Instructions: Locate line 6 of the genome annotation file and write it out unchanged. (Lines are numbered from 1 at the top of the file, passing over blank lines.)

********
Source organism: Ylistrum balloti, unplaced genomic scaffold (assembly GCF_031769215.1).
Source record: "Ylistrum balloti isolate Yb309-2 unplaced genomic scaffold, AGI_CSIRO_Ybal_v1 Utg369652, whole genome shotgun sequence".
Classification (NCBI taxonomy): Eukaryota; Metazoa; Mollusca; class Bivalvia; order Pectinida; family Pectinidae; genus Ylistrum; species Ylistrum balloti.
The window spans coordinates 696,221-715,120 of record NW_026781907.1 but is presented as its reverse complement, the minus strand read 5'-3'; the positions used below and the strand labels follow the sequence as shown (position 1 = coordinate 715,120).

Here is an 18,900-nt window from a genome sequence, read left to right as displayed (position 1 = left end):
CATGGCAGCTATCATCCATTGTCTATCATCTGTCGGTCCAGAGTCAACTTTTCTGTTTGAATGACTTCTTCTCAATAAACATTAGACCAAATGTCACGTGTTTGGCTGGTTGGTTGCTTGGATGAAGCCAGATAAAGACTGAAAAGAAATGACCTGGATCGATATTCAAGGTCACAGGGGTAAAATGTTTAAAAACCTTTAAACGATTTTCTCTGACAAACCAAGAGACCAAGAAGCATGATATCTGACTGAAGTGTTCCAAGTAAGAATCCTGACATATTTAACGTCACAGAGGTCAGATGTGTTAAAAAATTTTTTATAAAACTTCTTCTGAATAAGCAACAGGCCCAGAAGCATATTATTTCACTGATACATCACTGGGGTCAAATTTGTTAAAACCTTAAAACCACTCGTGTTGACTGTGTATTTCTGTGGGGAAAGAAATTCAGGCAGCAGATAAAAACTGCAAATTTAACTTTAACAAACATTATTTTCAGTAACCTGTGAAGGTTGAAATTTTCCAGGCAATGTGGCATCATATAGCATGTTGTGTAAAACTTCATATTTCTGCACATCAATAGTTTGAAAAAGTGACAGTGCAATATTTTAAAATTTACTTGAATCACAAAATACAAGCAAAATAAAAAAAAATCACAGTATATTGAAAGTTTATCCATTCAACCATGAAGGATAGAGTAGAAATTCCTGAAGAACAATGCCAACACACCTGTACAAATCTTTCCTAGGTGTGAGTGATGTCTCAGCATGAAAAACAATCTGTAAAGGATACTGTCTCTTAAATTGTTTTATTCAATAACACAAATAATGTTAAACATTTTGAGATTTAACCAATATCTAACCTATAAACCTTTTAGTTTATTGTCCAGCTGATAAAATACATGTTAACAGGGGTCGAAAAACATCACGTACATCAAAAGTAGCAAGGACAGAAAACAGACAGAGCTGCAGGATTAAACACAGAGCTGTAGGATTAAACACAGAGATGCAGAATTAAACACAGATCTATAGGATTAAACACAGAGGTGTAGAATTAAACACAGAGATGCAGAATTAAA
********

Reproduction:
CATGGCAGCTATCATCCATTGTCTATCATCTGTCGGTCCAGAGTCAACTTTTCTGTTTGAATGACTTCTTCTCAATAAACATTAGACCAAATGTCACGTGTTTGGCTGGTTGGTTGCTTGGATGAAGCCAGATAAAGACTGAAAAGAAATGACCTGGATCGATATTCAAGGTCACAGGGGTAAAATGTTTAAAAACCTTTAAACGATTTTCTCTGACAAACCAAGAGACCAAGAAGCATGATATCTGACTGAAGTGTTCCAAGTAAGAATCCTGACATATTTAACGTCACAGAGGTCAGATGTGTTAAAAAATTTTTTATAAAACTTCTTCTGAATAAGCAACAGGCCCAGAAGCATATTATTTCACTGATACATCACTGGGGTCAAATTTGTTAAAACCTTAAAACCACTCGTGTTGACTGTGTATTTCTGTGGGGAAAGAAATTCAGGCAGCAGATAAAAACTGCAAATTTAACTTTAACAAACATTATTTTCAGTAACCTGTGAAGGTTGAAATTTTCCAGGCAATGTGGCATCATATAGCATGTTGTGTAAAACTTCATATTTCTGCACATCAATAGTTTGAAAAAGTGACAGTGCAATATTTTAAAATTTACTTGAATCACAAAATACAAGCAAAATAAAAAAAAATCACAGTATATTGAAAGTTTATCCATTCAACCATGAAGGATAGAGTAGAAATTCCTGAAGAACAATGCCAACACACCTGTACAAATCTTTCCTAGGTGTGAGTGATGTCTCAGCATGAAAAACAATCTGTAAAGGATACTGTCTCTTAAATTGTTTTATTCAATAACACAAATAATGTTAAACATTTTGAGATTTAACCAATATCTAACCTATAAACCTTTTAGTTTATTGTCCAGCTGATAAAATACATGTTAACAGGGGTCGAAAAACATCACGTACATCAAAAGTAGCAAGGACAGAAAACAGACAGAGCTGCAGGATTAAACACAGAGCTGTAGGATTAAACACAGAGATGCAGAATTAAACACAGATCTATAGGATTAAACACAGAGGTGTAGAATTAAACACAGAGATGCAGAATTAAA